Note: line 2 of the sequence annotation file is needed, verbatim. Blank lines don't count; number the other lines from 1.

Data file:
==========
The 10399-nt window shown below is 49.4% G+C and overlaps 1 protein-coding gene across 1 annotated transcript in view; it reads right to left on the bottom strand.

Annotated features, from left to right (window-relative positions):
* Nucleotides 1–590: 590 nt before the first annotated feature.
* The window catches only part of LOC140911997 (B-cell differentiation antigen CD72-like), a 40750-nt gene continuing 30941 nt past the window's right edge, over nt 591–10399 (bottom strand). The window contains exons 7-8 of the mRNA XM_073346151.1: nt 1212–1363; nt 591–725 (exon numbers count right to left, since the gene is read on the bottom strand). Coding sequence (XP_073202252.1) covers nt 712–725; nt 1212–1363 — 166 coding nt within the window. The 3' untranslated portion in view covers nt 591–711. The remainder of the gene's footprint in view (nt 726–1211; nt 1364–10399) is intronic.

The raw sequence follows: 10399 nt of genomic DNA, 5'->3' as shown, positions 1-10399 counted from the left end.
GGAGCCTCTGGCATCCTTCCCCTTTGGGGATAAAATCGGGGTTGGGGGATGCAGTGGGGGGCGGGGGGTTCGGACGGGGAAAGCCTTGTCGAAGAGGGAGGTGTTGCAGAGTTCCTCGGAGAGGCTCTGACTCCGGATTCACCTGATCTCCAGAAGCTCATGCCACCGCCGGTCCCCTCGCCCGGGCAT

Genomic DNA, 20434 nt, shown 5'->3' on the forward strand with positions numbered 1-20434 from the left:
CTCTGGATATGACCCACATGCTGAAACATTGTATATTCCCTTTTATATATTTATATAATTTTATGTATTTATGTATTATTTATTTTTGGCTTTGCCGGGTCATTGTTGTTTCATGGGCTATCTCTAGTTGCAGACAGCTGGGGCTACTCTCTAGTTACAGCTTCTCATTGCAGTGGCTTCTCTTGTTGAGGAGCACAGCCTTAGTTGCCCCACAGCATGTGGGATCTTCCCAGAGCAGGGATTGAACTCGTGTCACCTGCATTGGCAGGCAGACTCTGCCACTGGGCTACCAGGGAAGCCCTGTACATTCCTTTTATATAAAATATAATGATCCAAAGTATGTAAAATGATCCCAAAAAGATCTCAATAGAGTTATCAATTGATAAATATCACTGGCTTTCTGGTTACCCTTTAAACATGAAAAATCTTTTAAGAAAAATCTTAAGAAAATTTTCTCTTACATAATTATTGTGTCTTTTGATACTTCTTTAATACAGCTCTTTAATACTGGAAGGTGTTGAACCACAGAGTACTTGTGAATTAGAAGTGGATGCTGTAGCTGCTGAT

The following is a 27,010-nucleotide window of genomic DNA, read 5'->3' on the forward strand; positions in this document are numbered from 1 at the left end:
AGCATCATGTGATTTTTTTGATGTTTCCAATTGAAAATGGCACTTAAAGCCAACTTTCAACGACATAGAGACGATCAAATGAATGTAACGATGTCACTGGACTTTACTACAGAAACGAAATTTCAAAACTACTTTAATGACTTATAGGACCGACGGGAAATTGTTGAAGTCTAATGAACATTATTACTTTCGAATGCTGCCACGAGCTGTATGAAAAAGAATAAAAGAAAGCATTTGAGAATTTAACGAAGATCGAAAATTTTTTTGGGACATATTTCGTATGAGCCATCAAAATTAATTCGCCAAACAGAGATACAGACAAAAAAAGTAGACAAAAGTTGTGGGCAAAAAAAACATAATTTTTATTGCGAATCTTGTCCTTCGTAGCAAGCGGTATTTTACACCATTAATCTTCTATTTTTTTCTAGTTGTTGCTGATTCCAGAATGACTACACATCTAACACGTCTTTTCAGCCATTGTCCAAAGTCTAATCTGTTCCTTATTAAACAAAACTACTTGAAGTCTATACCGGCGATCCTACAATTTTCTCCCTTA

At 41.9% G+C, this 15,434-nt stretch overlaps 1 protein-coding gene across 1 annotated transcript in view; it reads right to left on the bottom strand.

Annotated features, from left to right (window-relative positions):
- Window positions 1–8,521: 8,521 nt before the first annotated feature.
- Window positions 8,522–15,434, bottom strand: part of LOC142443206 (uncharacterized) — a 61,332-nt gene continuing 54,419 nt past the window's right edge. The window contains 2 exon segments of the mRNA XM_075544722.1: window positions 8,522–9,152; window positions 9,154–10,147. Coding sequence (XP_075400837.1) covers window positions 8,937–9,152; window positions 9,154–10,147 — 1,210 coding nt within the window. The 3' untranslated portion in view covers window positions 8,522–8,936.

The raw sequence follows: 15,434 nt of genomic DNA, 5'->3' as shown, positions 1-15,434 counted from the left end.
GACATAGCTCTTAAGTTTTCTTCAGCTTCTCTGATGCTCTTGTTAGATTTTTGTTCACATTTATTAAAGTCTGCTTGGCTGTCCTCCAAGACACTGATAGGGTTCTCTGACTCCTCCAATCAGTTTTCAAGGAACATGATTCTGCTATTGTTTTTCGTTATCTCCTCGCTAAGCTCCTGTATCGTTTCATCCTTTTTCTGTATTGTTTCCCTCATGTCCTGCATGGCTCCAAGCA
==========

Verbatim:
Annotated features, from left to right (window-relative positions):